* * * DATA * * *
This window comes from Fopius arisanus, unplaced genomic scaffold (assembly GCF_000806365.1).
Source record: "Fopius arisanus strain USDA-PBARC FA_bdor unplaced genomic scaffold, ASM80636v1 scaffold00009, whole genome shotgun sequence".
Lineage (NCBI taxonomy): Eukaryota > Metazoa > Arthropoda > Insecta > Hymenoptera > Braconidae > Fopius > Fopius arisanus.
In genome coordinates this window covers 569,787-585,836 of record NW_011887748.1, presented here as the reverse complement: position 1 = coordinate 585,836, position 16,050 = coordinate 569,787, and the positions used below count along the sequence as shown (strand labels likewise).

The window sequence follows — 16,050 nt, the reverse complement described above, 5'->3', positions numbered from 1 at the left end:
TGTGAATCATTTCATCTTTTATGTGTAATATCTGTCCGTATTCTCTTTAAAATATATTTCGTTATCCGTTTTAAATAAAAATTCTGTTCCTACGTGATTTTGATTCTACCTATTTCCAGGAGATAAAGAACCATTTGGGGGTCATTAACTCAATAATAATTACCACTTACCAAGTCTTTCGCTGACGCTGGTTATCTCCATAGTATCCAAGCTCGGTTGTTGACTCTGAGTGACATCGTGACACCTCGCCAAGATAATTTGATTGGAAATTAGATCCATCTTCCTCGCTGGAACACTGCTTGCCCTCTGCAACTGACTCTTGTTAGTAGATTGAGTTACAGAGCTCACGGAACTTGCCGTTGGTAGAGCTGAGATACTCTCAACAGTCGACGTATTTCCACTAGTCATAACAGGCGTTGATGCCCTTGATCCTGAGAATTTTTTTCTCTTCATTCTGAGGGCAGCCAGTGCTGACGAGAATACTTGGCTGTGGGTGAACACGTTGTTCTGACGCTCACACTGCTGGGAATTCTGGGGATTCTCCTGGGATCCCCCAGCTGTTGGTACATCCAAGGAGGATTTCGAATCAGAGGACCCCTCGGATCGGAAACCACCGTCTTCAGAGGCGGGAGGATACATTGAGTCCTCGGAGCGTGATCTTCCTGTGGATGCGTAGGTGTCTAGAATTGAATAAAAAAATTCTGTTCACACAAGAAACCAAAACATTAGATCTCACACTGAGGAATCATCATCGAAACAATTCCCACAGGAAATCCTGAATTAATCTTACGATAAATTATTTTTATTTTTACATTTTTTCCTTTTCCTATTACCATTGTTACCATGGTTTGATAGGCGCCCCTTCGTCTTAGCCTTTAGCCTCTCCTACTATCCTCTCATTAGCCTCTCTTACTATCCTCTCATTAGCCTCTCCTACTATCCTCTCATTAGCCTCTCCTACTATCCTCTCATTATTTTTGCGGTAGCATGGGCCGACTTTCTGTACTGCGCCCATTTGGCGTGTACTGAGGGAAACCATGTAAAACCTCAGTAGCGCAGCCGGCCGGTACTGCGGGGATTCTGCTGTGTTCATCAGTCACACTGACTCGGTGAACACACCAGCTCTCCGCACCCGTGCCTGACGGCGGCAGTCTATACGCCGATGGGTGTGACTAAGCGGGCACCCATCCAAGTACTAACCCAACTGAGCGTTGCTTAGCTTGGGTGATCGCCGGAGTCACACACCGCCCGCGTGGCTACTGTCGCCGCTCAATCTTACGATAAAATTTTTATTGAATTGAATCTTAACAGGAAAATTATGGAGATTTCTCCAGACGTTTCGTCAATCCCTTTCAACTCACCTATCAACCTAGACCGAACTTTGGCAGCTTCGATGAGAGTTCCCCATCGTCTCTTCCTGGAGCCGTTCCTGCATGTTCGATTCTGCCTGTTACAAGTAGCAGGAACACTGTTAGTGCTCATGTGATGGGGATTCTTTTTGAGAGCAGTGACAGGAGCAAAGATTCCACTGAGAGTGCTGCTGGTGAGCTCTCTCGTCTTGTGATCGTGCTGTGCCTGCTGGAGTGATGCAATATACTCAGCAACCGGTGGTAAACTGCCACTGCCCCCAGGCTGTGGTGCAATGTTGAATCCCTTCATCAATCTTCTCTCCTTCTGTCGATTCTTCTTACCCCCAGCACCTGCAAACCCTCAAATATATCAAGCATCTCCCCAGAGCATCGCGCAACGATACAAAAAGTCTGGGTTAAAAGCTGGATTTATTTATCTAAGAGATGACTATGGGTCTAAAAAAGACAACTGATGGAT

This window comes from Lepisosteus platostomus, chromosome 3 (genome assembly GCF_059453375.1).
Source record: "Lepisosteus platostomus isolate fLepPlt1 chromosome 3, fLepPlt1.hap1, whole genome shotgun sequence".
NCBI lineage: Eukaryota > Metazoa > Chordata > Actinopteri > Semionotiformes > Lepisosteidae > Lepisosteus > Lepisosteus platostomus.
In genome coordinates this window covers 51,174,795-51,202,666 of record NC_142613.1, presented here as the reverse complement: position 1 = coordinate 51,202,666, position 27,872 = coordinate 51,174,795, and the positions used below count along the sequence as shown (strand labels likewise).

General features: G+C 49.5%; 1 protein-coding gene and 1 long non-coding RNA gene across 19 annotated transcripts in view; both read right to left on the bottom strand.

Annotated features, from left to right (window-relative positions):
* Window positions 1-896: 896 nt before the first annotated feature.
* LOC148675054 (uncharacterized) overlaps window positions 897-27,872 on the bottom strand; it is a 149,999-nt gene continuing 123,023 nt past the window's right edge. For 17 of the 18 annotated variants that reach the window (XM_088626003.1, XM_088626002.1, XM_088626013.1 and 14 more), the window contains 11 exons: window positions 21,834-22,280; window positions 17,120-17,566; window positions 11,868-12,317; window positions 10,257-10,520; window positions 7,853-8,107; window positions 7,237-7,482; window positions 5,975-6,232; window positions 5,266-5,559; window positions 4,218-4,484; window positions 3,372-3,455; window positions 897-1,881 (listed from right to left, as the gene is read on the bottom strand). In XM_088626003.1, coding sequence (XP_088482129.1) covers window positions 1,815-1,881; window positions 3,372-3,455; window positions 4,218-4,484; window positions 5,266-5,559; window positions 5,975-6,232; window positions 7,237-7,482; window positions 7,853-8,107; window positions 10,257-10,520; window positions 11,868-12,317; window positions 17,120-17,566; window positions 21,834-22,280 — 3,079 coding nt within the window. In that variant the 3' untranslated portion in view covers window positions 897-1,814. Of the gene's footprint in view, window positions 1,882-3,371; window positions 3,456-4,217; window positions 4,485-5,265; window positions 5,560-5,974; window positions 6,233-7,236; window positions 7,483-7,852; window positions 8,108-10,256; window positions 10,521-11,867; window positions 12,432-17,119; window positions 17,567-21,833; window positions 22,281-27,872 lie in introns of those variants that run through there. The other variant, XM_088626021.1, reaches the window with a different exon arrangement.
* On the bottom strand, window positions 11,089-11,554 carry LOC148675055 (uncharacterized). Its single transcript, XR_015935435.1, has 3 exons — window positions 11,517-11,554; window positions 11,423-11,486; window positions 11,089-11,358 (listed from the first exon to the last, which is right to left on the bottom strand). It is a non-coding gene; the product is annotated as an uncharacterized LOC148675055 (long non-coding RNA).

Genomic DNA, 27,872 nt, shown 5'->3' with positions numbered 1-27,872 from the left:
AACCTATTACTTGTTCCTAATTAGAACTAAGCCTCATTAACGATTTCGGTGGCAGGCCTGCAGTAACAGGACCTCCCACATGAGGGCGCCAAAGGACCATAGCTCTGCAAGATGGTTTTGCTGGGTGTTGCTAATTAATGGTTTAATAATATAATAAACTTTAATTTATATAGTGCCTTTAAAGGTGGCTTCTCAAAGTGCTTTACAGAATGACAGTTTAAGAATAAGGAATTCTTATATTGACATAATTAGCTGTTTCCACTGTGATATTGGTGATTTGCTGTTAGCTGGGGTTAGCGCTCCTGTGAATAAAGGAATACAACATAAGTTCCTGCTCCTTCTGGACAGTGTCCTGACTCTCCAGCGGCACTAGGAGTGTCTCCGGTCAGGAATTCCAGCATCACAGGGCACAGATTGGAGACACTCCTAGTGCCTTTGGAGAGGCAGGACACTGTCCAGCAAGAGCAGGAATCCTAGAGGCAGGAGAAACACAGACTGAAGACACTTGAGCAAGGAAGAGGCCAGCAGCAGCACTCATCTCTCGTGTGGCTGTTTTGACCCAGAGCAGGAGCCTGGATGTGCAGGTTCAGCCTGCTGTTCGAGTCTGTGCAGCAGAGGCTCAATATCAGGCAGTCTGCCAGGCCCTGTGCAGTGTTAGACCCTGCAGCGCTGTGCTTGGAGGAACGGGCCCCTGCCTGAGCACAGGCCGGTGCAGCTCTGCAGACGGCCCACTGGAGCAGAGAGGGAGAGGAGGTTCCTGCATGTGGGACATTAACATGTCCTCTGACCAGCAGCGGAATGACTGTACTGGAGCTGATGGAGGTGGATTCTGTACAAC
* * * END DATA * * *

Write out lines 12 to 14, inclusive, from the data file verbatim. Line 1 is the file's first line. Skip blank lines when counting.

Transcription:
Annotated features, from left to right (window-relative positions):
* Window positions 1-896: 896 nt before the first annotated feature.
* LOC148675054 (uncharacterized) overlaps window positions 897-27,872 on the bottom strand; it is a 149,999-nt gene continuing 123,023 nt past the window's right edge. For 17 of the 18 annotated variants that reach the window (XM_088626003.1, XM_088626002.1, XM_088626013.1 and 14 more), the window contains 11 exons: window positions 21,834-22,280; window positions 17,120-17,566; window positions 11,868-12,317; window positions 10,257-10,520; window positions 7,853-8,107; window positions 7,237-7,482; window positions 5,975-6,232; window positions 5,266-5,559; window positions 4,218-4,484; window positions 3,372-3,455; window positions 897-1,881 (listed from right to left, as the gene is read on the bottom strand). In XM_088626003.1, coding sequence (XP_088482129.1) covers window positions 1,815-1,881; window positions 3,372-3,455; window positions 4,218-4,484; window positions 5,266-5,559; window positions 5,975-6,232; window positions 7,237-7,482; window positions 7,853-8,107; window positions 10,257-10,520; window positions 11,868-12,317; window positions 17,120-17,566; window positions 21,834-22,280 — 3,079 coding nt within the window. In that variant the 3' untranslated portion in view covers window positions 897-1,814. Of the gene's footprint in view, window positions 1,882-3,371; window positions 3,456-4,217; window positions 4,485-5,265; window positions 5,560-5,974; window positions 6,233-7,236; window positions 7,483-7,852; window positions 8,108-10,256; window positions 10,521-11,867; window positions 12,432-17,119; window positions 17,567-21,833; window positions 22,281-27,872 lie in introns of those variants that run through there. The other variant, XM_088626021.1, reaches the window with a different exon arrangement.